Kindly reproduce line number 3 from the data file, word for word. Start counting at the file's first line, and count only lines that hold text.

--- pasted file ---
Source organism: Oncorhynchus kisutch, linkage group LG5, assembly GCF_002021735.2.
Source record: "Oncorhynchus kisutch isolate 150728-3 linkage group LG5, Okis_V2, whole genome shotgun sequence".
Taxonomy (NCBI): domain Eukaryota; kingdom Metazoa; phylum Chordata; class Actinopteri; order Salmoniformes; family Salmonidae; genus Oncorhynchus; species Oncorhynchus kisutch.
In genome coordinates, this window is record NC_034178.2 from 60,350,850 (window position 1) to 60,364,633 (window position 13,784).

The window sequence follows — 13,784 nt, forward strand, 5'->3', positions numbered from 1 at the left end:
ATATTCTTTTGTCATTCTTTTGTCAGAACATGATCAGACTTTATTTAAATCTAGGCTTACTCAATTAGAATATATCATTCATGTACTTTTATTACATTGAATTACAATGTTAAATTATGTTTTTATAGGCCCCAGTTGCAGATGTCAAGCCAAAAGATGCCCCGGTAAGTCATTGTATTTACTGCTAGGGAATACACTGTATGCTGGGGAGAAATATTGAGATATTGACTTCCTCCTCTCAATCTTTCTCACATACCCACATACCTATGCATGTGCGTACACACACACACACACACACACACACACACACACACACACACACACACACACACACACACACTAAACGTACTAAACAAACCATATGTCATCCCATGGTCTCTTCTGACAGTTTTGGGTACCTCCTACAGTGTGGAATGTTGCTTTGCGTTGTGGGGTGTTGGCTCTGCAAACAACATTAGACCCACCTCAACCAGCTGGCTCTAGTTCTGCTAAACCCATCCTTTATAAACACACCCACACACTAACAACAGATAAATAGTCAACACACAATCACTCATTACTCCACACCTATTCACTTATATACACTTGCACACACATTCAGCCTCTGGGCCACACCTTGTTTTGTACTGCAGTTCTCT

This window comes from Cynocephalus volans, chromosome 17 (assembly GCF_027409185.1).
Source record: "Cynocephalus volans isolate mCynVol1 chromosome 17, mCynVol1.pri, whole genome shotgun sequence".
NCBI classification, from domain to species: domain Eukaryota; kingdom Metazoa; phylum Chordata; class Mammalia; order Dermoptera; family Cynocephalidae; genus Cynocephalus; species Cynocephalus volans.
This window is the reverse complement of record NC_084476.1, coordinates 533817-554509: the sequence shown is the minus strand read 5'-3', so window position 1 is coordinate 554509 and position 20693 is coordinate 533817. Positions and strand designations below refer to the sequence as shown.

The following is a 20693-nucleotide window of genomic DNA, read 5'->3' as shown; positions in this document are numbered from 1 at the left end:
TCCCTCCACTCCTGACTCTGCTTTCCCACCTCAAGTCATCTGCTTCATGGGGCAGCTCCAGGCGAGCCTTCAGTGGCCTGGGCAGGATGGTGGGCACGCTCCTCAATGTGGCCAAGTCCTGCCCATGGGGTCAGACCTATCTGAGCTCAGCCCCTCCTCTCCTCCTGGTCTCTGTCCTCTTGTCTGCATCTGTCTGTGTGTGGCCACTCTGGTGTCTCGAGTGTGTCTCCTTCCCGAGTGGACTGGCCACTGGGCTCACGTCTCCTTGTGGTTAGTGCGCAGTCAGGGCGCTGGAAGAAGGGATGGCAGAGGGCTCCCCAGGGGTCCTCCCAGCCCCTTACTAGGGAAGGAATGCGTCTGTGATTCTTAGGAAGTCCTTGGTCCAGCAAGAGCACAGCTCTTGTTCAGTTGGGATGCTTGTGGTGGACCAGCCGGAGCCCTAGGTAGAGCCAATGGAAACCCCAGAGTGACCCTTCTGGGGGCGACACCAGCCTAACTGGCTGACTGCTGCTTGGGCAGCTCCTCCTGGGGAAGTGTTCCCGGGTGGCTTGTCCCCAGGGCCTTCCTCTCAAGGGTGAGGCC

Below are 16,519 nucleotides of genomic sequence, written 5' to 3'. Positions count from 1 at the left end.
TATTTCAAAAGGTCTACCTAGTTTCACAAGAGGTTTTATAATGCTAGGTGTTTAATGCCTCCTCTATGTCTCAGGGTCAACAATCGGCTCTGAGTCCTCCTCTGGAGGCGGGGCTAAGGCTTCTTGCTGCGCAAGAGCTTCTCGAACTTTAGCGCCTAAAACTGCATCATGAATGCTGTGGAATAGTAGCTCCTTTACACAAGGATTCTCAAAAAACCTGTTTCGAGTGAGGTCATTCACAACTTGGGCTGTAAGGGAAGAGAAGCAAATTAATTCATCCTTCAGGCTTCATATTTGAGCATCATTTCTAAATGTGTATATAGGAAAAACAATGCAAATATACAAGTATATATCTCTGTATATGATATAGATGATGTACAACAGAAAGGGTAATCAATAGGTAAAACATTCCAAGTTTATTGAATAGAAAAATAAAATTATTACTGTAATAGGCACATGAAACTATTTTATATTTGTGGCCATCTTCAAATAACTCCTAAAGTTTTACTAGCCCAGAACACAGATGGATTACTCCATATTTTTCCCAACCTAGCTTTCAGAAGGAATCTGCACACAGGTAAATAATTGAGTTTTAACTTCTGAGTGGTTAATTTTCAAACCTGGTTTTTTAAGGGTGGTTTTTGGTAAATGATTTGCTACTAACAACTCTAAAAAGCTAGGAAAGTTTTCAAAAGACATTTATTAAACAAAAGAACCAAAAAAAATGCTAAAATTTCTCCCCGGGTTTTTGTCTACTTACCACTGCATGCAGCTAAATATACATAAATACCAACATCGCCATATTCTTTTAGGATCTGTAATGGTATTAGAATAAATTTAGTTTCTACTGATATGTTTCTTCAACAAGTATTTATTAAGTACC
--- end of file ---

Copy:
Taxonomy (NCBI): domain Eukaryota; kingdom Metazoa; phylum Chordata; class Actinopteri; order Salmoniformes; family Salmonidae; genus Oncorhynchus; species Oncorhynchus kisutch.